One of my cherished childhood memories is of my older sister reading my favorite Bible story—the Good Samaritan1—to me from a picture Bible. I’ve never forgotten that “my neighbor” is not only the person who lives next door but also anyone whose path crosses mine.
Yet it was many years before I began to fully grasp what Jesus meant when He said to “love your neighbor as yourself.”2 I focused so much on the first part of the sentence that I sometimes forgot it had a second part at all.
One day, when I was going through a prolonged period of discouragement and self-doubt, a close friend who sensed something of my state of mind said: “If you loved your neighbor as you ‘love’ yourself, no one would want to be your neighbor.” Her words surprised me and made me ask myself an honest question: Do I love myself? My answer was a resounding no, which prompted another question: Why not? Well, it’s obvious! I immediately began reviewing my lengthy private list of failures and flaws. But in the midst of my negative barrage, an unexpected question came to mind: Does Jesus want me to love myself?
The longer I reflected, the more surely I knew that Jesus does want me to love myself. Why? Because I am His child whom He loves and gave His life for.3 Because I am His creation, formed uniquely and wonderfully in His image.4 He knows all my faults and flaws,5 but He also celebrates my life,6 values my qualities and personality, and sees unlimited potential in me.7 He loves me as I am. It dawned on me that He wants me to see myself as He does, to exchange my self-recrimination and self-criticism for self-acceptance and self-care, to—daunting as it sounded—love myself.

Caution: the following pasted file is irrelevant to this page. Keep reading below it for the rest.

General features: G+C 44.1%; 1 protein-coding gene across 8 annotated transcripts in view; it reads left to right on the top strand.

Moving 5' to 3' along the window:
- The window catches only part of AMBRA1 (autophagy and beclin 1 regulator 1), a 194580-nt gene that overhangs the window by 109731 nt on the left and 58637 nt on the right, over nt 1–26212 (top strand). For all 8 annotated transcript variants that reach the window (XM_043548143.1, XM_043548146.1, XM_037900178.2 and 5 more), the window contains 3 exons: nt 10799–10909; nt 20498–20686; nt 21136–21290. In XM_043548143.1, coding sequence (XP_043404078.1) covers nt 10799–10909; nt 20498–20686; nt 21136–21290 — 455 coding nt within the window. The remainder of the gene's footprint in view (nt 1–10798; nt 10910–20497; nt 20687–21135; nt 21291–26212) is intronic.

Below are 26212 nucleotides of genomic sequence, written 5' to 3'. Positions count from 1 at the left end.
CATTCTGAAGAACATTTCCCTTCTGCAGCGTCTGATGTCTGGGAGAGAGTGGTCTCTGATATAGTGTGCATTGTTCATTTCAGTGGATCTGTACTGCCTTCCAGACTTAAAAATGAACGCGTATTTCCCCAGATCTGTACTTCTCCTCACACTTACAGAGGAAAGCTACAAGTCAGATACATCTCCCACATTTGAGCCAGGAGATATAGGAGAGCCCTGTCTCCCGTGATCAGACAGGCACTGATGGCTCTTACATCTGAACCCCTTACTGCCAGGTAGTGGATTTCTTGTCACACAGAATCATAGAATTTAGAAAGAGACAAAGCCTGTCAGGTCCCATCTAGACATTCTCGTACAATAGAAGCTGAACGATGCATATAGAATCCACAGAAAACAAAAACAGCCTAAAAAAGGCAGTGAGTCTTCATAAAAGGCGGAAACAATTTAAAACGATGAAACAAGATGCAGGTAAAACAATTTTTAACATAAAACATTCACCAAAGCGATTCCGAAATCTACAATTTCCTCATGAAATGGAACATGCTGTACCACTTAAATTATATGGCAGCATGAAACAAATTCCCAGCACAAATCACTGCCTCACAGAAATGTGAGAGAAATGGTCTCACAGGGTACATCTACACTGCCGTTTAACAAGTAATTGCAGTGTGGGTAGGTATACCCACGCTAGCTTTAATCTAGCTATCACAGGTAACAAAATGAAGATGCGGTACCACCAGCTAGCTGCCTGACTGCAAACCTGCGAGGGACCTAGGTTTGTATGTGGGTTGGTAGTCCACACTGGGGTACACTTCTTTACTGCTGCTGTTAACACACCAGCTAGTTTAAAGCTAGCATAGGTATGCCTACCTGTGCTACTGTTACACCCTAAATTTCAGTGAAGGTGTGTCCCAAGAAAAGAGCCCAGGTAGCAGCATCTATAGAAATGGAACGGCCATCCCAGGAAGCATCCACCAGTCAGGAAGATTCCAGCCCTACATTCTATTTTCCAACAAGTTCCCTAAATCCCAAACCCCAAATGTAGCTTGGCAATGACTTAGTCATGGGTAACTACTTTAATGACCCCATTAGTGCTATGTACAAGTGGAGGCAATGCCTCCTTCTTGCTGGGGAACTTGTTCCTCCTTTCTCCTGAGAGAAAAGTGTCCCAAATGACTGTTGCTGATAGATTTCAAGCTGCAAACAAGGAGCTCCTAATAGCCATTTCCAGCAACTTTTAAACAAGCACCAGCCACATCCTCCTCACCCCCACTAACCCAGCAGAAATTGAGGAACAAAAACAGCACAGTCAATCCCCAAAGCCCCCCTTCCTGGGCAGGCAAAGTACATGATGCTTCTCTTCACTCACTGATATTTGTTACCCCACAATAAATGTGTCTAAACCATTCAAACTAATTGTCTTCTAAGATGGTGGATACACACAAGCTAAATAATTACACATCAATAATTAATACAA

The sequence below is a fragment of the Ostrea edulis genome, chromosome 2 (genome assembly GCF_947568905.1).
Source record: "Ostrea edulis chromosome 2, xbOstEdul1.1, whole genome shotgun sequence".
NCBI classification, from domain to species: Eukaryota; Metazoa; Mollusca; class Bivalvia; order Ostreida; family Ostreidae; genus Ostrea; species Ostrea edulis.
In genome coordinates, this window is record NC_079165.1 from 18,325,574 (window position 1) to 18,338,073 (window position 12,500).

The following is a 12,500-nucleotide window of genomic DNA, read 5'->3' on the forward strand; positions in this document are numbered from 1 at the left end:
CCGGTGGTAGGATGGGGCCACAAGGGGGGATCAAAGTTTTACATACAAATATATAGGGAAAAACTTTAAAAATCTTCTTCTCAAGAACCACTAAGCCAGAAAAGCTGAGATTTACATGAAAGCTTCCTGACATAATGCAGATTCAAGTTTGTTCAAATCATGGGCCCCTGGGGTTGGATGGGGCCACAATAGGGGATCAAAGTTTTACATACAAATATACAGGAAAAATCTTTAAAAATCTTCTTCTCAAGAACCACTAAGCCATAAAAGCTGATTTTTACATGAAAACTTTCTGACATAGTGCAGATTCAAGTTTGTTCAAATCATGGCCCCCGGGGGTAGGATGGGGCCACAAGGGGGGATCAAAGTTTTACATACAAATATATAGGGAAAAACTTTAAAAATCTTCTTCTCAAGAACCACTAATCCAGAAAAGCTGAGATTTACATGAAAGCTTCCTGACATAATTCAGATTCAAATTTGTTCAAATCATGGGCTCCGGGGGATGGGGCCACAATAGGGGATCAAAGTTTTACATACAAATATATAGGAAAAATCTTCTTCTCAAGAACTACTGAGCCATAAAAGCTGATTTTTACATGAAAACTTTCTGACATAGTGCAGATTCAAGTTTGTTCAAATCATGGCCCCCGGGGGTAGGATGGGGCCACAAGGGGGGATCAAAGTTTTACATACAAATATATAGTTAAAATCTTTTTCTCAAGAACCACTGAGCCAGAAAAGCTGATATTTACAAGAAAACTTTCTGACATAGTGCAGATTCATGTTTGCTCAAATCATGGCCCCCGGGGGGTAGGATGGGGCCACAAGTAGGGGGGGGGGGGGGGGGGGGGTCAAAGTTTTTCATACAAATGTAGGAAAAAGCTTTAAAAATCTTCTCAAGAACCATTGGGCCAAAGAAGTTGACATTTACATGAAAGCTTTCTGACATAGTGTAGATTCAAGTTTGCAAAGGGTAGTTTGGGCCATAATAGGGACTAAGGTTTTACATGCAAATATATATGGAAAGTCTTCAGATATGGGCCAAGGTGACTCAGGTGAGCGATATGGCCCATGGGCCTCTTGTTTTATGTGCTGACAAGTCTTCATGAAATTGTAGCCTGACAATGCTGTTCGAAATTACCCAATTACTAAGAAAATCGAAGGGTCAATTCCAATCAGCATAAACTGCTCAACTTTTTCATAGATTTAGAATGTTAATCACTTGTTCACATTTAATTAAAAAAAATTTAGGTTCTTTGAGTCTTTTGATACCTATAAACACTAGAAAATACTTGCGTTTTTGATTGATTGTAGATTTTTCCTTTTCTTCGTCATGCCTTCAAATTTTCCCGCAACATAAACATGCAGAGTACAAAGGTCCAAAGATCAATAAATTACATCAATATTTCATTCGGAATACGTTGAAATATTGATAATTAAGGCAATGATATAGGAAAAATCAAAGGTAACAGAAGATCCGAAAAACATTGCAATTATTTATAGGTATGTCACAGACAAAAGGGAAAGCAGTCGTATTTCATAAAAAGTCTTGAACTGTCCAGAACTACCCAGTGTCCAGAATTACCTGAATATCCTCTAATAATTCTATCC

The more I have a healthy love and respect for myself, the more fully and freely I love others. The self-love of the Bible isn’t an inflated, narcissistic self-love that focuses on ourselves to the exclusion of others. It’s an honest, restorative self-love and self-respect for us as bearers of God’s image, redeemed sinners, and adopted children of God. Its results are inward contentment and peace, outward kindness and generosity, and upward gratitude and devotion.
Love for God, love for others, and love for ourselves, these three bring us wholeness and true joy.